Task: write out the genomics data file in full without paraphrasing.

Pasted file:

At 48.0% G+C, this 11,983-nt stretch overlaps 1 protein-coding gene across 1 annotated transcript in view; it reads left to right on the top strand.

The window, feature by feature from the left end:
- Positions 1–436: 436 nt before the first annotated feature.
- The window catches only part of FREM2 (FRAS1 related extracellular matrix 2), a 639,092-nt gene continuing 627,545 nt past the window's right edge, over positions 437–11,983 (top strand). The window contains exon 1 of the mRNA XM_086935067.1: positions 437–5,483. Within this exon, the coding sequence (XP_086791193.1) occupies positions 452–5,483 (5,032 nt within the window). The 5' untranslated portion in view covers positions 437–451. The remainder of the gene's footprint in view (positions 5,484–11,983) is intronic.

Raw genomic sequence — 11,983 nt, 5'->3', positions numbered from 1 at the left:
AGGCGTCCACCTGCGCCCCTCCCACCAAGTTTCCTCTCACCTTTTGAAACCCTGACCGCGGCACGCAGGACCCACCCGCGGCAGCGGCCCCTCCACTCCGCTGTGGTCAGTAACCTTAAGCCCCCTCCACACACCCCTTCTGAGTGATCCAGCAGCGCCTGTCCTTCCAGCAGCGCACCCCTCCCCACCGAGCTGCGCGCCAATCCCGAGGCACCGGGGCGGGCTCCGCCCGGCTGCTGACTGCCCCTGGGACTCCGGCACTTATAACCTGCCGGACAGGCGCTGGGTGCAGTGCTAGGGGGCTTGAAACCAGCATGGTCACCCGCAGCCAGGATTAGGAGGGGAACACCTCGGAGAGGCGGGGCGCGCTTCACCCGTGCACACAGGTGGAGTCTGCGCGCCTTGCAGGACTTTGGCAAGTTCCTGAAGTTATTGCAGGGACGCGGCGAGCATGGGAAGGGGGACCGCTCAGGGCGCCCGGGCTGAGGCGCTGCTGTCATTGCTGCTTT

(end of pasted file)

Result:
At 48.0% G+C, this 11,983-nt stretch overlaps 1 protein-coding gene across 1 annotated transcript in view; it reads left to right on the top strand.

The window, feature by feature from the left end:
- Positions 1–436: 436 nt before the first annotated feature.
- The window catches only part of FREM2 (FRAS1 related extracellular matrix 2), a 639,092-nt gene continuing 627,545 nt past the window's right edge, over positions 437–11,983 (top strand). The window contains exon 1 of the mRNA XM_086935067.1: positions 437–5,483. Within this exon, the coding sequence (XP_086791193.1) occupies positions 452–5,483 (5,032 nt within the window). The 5' untranslated portion in view covers positions 437–451. The remainder of the gene's footprint in view (positions 5,484–11,983) is intronic.

Raw genomic sequence — 11,983 nt, 5'->3', positions numbered from 1 at the left:
AGGCGTCCACCTGCGCCCCTCCCACCAAGTTTCCTCTCACCTTTTGAAACCCTGACCGCGGCACGCAGGACCCACCCGCGGCAGCGGCCCCTCCACTCCGCTGTGGTCAGTAACCTTAAGCCCCCTCCACACACCCCTTCTGAGTGATCCAGCAGCGCCTGTCCTTCCAGCAGCGCACCCCTCCCCACCGAGCTGCGCGCCAATCCCGAGGCACCGGGGCGGGCTCCGCCCGGCTGCTGACTGCCCCTGGGACTCCGGCACTTATAACCTGCCGGACAGGCGCTGGGTGCAGTGCTAGGGGGCTTGAAACCAGCATGGTCACCCGCAGCCAGGATTAGGAGGGGAACACCTCGGAGAGGCGGGGCGCGCTTCACCCGTGCACACAGGTGGAGTCTGCGCGCCTTGCAGGACTTTGGCAAGTTCCTGAAGTTATTGCAGGGACGCGGCGAGCATGGGAAGGGGGACCGCTCAGGGCGCCCGGGCTGAGGCGCTGCTGTCATTGCTGCTTT